It didn’t matter what game we threw at the Acer Predator Helios 16, it ran it like a champion. Red Dead Redemption 2 looks phenomenal at a high refresh rate. Meanwhile, the Acer machine became our go-to for playing Baldur’s Gate 3. While the fast refresh rate doesn’t really play a part, it does allow us to experience the game in its full glory with little compromise.

It is a shame then, that these gaming laptops are leaning further and further into “desktop replacement” territory than providing a laptop. The Acer Predator is surprisingly quiet when the fan is configured right. It can avoid any frame drops or throttling issues by turning it all the way up, but this was shot down by an angry partner.

You can quickly adjust this on the fly with a button, but during a few sessions, this button decided to ignore us. This also ended up persisting into the trackpad and spacebar as well. While avoidable in things like Magic Arena, moment-to-moment gameplay in Path of Exile forced us to give up on the laptop keyboard.

With the trackpad, at certain intervals during Baldur’s Gate 3, we were able to click about with the single light tap, as expected. Then, after a couple of hours passed, we found it becoming unresponsive to our taps, forcing a full press. Again, not exactly game-ruining, but incredibly annoying.

Delightfully fast refresh panel

In esports and Path of Exile, we did find that the super fast, 240Hz refresh rate really became a massive boon. While Path of Exile struggles with its current patch, we got glimpses of the pure mayhem in its full glory at 240FPS. Of course, titles like Counter-Strike really benefitted from us allowing it to go all out, with us able to react a lot faster than our usual setup.

Acer Predator Helios 16 (2023) benchmarks

Synthetic benchmarks

Timespy Extreme6582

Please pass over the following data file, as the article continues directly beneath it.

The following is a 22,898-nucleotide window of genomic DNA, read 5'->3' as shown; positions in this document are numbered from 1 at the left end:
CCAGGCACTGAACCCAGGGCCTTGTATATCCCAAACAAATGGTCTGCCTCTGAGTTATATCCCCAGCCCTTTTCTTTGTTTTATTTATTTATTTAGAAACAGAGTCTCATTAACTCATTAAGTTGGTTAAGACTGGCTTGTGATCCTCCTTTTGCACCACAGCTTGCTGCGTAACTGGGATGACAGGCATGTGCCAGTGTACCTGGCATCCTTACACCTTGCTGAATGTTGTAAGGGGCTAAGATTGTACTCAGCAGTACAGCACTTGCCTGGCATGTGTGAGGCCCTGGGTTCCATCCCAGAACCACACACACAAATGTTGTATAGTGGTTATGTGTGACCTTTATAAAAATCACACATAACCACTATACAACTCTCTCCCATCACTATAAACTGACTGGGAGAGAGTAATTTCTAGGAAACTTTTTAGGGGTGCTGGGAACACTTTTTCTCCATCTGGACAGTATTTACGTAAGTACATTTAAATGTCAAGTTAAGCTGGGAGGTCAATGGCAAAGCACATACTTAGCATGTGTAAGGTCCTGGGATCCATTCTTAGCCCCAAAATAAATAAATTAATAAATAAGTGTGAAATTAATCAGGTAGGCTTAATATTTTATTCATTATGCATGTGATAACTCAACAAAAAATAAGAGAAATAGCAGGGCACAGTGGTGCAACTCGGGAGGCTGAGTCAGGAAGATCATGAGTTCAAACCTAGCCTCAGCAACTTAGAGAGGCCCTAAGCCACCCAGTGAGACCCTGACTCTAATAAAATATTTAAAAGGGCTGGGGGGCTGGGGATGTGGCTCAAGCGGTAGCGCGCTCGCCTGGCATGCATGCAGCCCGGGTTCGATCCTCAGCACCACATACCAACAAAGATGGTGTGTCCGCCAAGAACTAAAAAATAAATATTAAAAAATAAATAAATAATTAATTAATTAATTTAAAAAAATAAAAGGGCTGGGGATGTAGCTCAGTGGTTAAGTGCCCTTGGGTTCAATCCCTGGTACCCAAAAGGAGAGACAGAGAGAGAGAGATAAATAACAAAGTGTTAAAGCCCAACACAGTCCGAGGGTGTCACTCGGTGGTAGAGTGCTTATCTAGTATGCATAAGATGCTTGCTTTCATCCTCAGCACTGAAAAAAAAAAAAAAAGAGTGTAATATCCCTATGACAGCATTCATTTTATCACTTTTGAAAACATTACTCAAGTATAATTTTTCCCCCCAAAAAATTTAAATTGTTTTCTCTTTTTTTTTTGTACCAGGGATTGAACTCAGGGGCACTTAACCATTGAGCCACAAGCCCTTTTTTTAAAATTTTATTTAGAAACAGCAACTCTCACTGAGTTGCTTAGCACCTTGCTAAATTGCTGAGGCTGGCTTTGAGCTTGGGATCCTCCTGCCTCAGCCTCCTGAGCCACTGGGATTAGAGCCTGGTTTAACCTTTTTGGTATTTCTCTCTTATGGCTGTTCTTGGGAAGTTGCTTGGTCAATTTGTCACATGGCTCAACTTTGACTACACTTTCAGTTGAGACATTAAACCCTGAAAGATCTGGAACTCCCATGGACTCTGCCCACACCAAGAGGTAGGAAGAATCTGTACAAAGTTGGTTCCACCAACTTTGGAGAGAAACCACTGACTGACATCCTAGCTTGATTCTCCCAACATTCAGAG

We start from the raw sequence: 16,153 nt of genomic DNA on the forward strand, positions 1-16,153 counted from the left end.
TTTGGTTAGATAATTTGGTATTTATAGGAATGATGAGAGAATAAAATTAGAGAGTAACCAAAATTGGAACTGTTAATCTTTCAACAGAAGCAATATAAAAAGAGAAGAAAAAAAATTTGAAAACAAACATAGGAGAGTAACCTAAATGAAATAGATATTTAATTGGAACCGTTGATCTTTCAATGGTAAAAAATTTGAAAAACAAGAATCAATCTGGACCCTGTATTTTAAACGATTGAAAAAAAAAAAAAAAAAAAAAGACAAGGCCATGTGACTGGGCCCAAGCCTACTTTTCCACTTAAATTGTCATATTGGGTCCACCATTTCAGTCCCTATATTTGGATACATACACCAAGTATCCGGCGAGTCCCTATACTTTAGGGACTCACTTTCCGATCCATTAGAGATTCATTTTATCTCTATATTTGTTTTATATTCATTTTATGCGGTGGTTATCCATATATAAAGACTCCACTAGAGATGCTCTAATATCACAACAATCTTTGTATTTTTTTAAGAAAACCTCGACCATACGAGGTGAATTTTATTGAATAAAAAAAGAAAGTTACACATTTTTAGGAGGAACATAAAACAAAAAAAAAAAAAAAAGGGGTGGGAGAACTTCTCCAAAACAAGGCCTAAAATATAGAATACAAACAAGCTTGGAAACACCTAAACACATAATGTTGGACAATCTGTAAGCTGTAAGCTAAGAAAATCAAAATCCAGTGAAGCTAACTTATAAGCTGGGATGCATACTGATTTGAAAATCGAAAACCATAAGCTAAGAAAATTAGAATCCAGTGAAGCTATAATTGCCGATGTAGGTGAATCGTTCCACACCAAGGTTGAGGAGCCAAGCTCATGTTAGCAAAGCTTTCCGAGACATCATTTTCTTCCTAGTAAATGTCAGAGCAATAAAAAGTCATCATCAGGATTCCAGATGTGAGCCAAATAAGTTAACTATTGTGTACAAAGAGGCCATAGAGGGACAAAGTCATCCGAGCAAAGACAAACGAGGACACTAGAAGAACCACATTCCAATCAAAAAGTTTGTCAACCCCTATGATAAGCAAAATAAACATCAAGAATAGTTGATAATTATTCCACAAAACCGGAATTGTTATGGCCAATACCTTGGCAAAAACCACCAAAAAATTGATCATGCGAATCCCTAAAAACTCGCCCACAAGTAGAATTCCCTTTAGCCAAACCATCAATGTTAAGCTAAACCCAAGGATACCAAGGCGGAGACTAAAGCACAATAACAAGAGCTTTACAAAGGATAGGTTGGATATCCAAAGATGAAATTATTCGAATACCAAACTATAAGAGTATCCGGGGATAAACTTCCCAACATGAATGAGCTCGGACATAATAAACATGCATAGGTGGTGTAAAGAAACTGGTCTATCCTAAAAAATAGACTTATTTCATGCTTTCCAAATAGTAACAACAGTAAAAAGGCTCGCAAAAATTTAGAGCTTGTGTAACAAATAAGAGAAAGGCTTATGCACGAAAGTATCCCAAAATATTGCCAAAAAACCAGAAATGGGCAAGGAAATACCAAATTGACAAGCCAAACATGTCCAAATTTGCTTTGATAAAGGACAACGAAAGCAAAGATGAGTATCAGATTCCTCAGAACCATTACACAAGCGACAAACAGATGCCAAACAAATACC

Port Royal8851
Supersampler (4K/Quality)FPS (off)FPS (on)% Difference
DLSS 2193584
DLSS 3 (with Frame Gen)1956195
FSR 2244483

Game benchmarks

Forza Horizon 5 (DLSS/Frame Gen)80
Forza Horizon 5 (Extreme)78
Baldur’s Gate 3 (DLSS)64
Path of Exile150

Gaming performance

The Acer Predator Helios 16, as we’ve already said, plays pretty much anything like a champion. We really did end up engrossed in Baldur’s Gate 3 for hours at a time, with our only minor complaint probably stemming from the game itself. It would regularly hitch during certain intervals of the game.

It’s fantastic to have DLSS 3 onboard. Supersampling on laptops and handhelds has become pretty much a requirement, and while the 4080 inside doesn’t need much help, being able to squeeze 4K out of a portable device is still really cool.

You will rarely see it dip below 60FPS when optimized correctly. Until the dreaded battery issue rears its head, but in all honesty, you’re not going to be going far from a plug with its measly battery life.

The Verdict: 3/5

Acer has created a high-spec, excellent gaming laptop with the Predator Helios 16. However, it does nothing remotely interesting, nor did our unit function properly all of the time. Laptops and PCs will always have issues, but having to quit our game to alter settings in another piece of software began to rub us the wrong way.

We also don’t like how this software dictates more than it should, with the option to run the device at full whack being down to the user, not the manufacturer.

However, plugged in and locked in place, the Acer Predator Helios 16 is a great gaming device.

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About The Author

E-Commerce Editor. You can get in touch with him over email: He's written extensively about video games and tech for over a decade for various sites. Previously seen on Scan, WePC, PCGuide, Eurogamer, Digital Foundry and A deep love for old tech, bad games and even jankier MTG decks.